[iframe style=”border:none” src=”//html5-player.libsyn.com/embed/episode/id/5234165/height/100/width/480/thumbnail/no/render-playlist/no/theme/custom/tdest_id/490560/custom-color/#87A93A” height=”100″ width=”480″ scrolling=”no” allowfullscreen webkitallowfullscreen mozallowfullscreen oallowfullscreen msallowfullscreen]
Jimmy Brogan (The Tonight Show) sits down with Barbara Holliday (Co-owner of Flappers Comedy Club and Restaurant) and Joshua Snyder (Comedian and Promotions Director) and recounts a legendary career in comedy that includes best and worst show stories, getting the Tonight Show gig, and playing the video game “tanks” with Leno until 6am every night. Dana Eagle (Last Comic Standing) and a great friend of Jimmy’s, joins in on the conversation.
Jimmy Brogan is the son of John and Anne Brogan. He was born in New England, but at the age of six moved to Chicago and then to Cleveland. In a short period, he saved enough money with a paper route and a pyramid scheme to pay for his parents to join him.
Jim grew up in a Catholic family and went to Catholic schools all the way through. His parents sent him to an all boys high school (St. Ignatius) and an all boys college (Notre Dame).
It was a good life for the young lad, his Mom stayed home and made his school lunches and his Dad sold landing gear for a living. But Jim had other ideas of what to do with his life.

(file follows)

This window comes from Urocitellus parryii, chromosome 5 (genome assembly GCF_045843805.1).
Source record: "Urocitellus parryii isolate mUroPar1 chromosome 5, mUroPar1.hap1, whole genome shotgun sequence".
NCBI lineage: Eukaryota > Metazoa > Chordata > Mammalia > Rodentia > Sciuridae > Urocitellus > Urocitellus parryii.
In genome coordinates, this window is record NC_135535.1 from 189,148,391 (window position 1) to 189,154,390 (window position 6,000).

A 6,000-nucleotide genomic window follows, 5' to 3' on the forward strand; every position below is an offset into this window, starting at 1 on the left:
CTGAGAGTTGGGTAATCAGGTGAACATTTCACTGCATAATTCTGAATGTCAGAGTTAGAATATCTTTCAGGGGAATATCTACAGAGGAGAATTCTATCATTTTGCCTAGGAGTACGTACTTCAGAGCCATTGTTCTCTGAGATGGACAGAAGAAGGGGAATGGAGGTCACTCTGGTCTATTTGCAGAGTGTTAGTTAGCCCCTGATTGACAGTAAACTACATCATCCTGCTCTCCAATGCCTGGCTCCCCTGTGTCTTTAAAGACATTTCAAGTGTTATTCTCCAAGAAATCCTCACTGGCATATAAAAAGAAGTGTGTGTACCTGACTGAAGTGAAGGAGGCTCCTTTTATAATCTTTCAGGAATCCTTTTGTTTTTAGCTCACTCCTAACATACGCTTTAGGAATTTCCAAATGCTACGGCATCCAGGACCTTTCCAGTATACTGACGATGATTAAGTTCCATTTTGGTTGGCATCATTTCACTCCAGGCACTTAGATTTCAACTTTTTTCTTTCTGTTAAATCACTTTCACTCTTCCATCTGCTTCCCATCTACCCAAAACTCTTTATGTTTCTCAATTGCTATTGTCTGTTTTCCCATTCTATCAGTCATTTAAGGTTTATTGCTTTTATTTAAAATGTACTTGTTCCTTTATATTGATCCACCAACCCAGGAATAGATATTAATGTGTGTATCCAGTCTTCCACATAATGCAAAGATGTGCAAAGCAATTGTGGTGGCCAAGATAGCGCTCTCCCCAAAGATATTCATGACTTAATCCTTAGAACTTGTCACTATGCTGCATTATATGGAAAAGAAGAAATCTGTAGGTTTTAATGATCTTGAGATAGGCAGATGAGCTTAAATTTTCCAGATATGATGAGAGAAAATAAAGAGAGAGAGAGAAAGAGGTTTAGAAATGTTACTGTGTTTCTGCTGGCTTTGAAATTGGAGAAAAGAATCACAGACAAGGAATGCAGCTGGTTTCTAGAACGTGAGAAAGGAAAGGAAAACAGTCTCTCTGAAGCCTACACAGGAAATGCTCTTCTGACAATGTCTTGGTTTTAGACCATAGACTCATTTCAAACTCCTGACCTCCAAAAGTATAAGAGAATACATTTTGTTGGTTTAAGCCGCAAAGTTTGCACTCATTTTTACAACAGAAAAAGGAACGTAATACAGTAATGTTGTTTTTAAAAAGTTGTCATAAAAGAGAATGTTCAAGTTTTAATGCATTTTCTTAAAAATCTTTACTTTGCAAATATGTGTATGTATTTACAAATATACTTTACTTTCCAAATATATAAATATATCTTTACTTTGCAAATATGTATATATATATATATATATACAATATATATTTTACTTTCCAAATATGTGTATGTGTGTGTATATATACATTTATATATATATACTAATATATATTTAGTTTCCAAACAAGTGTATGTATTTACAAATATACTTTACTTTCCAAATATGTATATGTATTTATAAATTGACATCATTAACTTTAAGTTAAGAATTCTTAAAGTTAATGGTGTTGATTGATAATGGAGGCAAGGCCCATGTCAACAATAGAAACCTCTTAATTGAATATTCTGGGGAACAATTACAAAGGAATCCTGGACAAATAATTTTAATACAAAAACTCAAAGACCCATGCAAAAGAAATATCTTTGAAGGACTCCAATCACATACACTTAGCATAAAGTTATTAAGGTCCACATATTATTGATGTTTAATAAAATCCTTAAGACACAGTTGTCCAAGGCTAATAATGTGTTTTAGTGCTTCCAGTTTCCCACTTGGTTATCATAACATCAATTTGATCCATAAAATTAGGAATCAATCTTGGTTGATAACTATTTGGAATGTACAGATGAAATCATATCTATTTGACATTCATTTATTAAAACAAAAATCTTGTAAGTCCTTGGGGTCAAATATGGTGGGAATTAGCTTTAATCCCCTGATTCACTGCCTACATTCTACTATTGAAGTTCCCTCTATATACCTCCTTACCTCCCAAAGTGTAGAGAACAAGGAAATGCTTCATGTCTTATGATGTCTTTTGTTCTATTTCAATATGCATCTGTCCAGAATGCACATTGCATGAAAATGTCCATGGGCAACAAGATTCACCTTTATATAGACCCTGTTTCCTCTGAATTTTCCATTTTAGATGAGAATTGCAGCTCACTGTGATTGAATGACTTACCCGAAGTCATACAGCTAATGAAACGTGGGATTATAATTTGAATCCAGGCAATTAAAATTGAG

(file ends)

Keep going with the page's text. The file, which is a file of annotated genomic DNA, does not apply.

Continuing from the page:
Armed with his degree in Sociology, he moved to New York City to pursue his dream of scaling skyscrapers with suction cups on his hands and becoming a Human Fly. His fear of heights quickly put an end to that dream.
While working day jobs as a tutor, a bartender and in advertising, Jim turned his attention to standup comedy.
His first appearance on stage was with his Chinese-American friend, Larry Lee. They billed themselves as The Brogan Brothers. After one disastrous appearance, Jim struck out on his own.
His first act was an impression of a priest from Notre Dame. That lasted two performances. His second act was about going to an intellectual high school. That lasted six months and even longer for the audience.
After four years of doing standup comedy, Jim was taken under the wing of legendary comedy manager Jack Rollins (Woody Allen, Dick Cavett, Robert Klein, Nichols and May). Soon Jim was moving to LA to star as an Angel in an ABC sitcom called Out of the Blue. They made thirteen episodes and aired nine. They are evidently still saving four for the next sweeps period.
Jim continued to do his standup comedy and did guest appearances on The Tonight Show starring Johnny Carson and Late Night with David Letterman.
He also got other TV jobs. He hosted Laffathon (Showtime), Comic Strip Live (Fox) and You Asked For It, Again (Family Channel). The perfectionist that he is, he won’t be satisfied until he has been cancelled by all the networks.
Deciding that he could save a few dollars by not hiring a lawyer, he worked for nine years as an indentured servant on The Tonight Show with Jay Leno. His areas of responsibility included being a writer and talent coordinator (booking comedians for the show).
Since leaving The Tonight Show, Jim has been busier than ever. Besides doing his standup, he has written two movies and seen three others.
He also was a creative consultant on Yakov Smirnoff’s one-man Broadway show, As Long As We Both Shall Laugh. He found out exactly how long we both shall laugh. It was 24 performances.